This table lists symptoms that people with this disease may have. For most diseases, symptoms will vary from person to person. People with the same disease may not have all the symptoms listed. This information comes from a database called the Human Phenotype Ontology (HPO) . The HPO collects information on symptoms that have been described in medical resources. The HPO is updated regularly. Use the HPO ID to access more in-depth information about a symptom.

Medical Terms Other Names
Learn More:
80%-99% of people have these symptoms
30%-79% of people have these symptoms
Generalized hirsutism
Excessive hairiness over body
Percent of people who have these symptoms is not available through HPO
Abnormality of the nervous system
Neurologic abnormalities
Neurological abnormality

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Autosomal recessive inheritance


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Organizations Supporting this Disease

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    These resources provide more information about this condition or associated symptoms. The in-depth resources contain medical and scientific language that may be hard to understand. You may want to review these resources with a medical professional.

    Where to Start

      In-Depth Information

      • Medscape Reference provides information on this topic. You may need to register to view the medical textbook, but registration is free.
      • The Monarch Initiative brings together data about this condition from humans and other species to help physicians and biomedical researchers. Monarch’s tools are designed to make it easier to compare the signs and symptoms (phenotypes) of different diseases and discover common features. This initiative is a collaboration between several academic institutions across the world and is funded by the National Institutes of Health. Visit the website to explore the biology of this condition.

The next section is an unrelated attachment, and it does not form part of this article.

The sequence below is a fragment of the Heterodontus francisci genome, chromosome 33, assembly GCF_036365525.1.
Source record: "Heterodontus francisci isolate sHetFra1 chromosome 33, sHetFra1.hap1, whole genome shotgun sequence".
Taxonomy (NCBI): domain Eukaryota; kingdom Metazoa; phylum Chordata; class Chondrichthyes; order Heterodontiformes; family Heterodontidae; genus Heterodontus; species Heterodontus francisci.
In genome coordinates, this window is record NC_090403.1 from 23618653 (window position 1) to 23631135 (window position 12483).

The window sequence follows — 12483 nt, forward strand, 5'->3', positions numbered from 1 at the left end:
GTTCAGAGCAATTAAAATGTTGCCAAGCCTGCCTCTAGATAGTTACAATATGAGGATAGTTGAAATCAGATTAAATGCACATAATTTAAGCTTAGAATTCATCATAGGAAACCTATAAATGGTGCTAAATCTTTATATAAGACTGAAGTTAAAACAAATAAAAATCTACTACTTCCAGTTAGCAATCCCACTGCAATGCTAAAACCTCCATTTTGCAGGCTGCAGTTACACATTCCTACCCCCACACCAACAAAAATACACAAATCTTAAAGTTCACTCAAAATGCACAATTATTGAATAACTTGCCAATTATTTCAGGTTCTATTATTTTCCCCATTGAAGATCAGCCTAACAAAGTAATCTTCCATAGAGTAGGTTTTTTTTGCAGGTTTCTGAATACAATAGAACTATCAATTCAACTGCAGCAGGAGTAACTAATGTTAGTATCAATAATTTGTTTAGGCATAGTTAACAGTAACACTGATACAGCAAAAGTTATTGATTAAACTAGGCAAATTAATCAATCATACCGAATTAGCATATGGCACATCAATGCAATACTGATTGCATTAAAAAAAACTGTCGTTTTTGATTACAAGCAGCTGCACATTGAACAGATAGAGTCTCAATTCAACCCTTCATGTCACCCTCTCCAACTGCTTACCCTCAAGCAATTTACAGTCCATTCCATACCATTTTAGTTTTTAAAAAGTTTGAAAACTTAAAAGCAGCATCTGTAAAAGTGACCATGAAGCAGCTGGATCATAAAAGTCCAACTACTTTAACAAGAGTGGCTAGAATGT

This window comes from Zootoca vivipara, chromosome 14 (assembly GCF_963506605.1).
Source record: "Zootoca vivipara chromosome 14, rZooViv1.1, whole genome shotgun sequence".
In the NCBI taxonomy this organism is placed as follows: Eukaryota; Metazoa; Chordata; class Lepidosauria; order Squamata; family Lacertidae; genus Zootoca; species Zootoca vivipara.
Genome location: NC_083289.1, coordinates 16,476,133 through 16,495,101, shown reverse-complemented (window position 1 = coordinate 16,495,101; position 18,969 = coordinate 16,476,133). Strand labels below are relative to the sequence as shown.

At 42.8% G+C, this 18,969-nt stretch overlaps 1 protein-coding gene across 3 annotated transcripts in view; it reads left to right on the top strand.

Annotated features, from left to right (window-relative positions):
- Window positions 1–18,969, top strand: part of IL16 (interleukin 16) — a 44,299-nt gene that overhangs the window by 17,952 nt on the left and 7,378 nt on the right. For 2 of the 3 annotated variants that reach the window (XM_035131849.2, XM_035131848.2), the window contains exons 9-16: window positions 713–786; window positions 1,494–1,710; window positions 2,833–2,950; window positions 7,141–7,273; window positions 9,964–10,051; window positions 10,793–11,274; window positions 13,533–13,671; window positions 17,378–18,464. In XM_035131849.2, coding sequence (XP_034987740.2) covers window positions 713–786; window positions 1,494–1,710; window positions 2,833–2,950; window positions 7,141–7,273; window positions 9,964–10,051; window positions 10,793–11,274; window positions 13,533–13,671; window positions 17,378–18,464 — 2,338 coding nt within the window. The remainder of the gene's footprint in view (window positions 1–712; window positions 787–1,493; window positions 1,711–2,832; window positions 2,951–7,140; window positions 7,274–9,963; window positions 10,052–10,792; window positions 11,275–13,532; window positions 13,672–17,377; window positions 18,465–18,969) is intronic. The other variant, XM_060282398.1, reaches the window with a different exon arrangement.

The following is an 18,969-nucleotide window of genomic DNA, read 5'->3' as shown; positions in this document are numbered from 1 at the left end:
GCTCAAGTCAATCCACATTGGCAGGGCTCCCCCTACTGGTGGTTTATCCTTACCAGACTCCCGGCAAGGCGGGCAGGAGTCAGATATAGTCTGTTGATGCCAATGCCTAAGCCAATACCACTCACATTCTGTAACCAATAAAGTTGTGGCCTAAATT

• Online Mendelian Inheritance in Man (OMIM) is a catalog of human genes and genetic disorders. Each entry has a summary of related medical articles. It is meant for health care professionals and researchers. OMIM is maintained by Johns Hopkins University School of Medicine. 
      • Orphanet is a European reference portal for information on rare diseases and orphan drugs. Access to this database is free of charge.
      • PubMed is a searchable database of medical literature and lists journal articles that discuss Split spinal cord malformation. Click on the link to view a sample search on this topic.


        1. Chaouki Khoury. Closed spinal dysraphism: Pathogenesis and types. UpToDate. Waltham, MA: UpToDate; November, 2015;
        2. Chaouki Khoury. Closed spinal dysraphism: Clinical manifestations, diagnosis, and management. UpToDate. Waltham, MA: UpToDate; November, 2015;
        3. Victor A. McKusick, Sonja A. Rasmussen. DIASTEMATOMYELIA. OMIM. October 5, 1999; https://www.omim.org/entry/222500.
        4. Ersahin Y, Kitis O, Oner K. Split cord malformation in two sisters. Pediatr Neurosurg. November, 2002; 37(5):240-244.
        5. Peter S. Harper. Central nervous system disorders. Practical Genetic Counselling. London: Arnold; 2003; 176.